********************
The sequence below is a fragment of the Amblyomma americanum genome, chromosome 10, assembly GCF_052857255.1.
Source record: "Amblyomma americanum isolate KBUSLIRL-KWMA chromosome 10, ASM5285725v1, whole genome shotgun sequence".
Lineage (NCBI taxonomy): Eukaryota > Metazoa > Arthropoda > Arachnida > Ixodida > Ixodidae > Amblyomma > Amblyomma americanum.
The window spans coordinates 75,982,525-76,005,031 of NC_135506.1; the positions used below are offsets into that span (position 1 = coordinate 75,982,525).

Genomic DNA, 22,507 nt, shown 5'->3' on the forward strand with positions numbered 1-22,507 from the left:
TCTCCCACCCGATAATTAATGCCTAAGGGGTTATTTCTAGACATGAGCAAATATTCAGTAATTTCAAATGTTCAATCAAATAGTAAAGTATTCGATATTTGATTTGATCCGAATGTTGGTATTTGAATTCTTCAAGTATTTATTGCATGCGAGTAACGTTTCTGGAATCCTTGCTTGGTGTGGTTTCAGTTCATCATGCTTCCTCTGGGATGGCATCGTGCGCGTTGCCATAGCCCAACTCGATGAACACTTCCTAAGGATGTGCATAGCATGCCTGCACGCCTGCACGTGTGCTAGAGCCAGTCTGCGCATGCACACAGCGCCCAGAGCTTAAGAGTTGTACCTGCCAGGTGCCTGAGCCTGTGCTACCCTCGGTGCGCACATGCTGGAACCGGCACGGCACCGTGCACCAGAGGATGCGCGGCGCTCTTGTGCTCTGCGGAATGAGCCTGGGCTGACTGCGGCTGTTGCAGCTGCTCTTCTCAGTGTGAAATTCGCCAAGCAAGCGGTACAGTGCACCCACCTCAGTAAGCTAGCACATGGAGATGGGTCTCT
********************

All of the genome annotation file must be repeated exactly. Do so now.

The sequence below is a fragment of the Amblyomma americanum genome, chromosome 10, assembly GCF_052857255.1.
Source record: "Amblyomma americanum isolate KBUSLIRL-KWMA chromosome 10, ASM5285725v1, whole genome shotgun sequence".
Lineage (NCBI taxonomy): Eukaryota > Metazoa > Arthropoda > Arachnida > Ixodida > Ixodidae > Amblyomma > Amblyomma americanum.
The window spans coordinates 75,982,525-76,005,031 of NC_135506.1; the positions used below are offsets into that span (position 1 = coordinate 75,982,525).

Genomic DNA, 22,507 nt, shown 5'->3' on the forward strand with positions numbered 1-22,507 from the left:
TCTCCCACCCGATAATTAATGCCTAAGGGGTTATTTCTAGACATGAGCAAATATTCAGTAATTTCAAATGTTCAATCAAATAGTAAAGTATTCGATATTTGATTTGATCCGAATGTTGGTATTTGAATTCTTCAAGTATTTATTGCATGCGAGTAACGTTTCTGGAATCCTTGCTTGGTGTGGTTTCAGTTCATCATGCTTCCTCTGGGATGGCATCGTGCGCGTTGCCATAGCCCAACTCGATGAACACTTCCTAAGGATGTGCATAGCATGCCTGCACGCCTGCACGTGTGCTAGAGCCAGTCTGCGCATGCACACAGCGCCCAGAGCTTAAGAGTTGTACCTGCCAGGTGCCTGAGCCTGTGCTACCCTCGGTGCGCACATGCTGGAACCGGCACGGCACCGTGCACCAGAGGATGCGCGGCGCTCTTGTGCTCTGCGGAATGAGCCTGGGCTGACTGCGGCTGTTGCAGCTGCTCTTCTCAGTGTGAAATTCGCCAAGCAAGCGGTACAGTGCACCCACCTCAGTAAGCTAGCACATGGAGATGGGTCTCT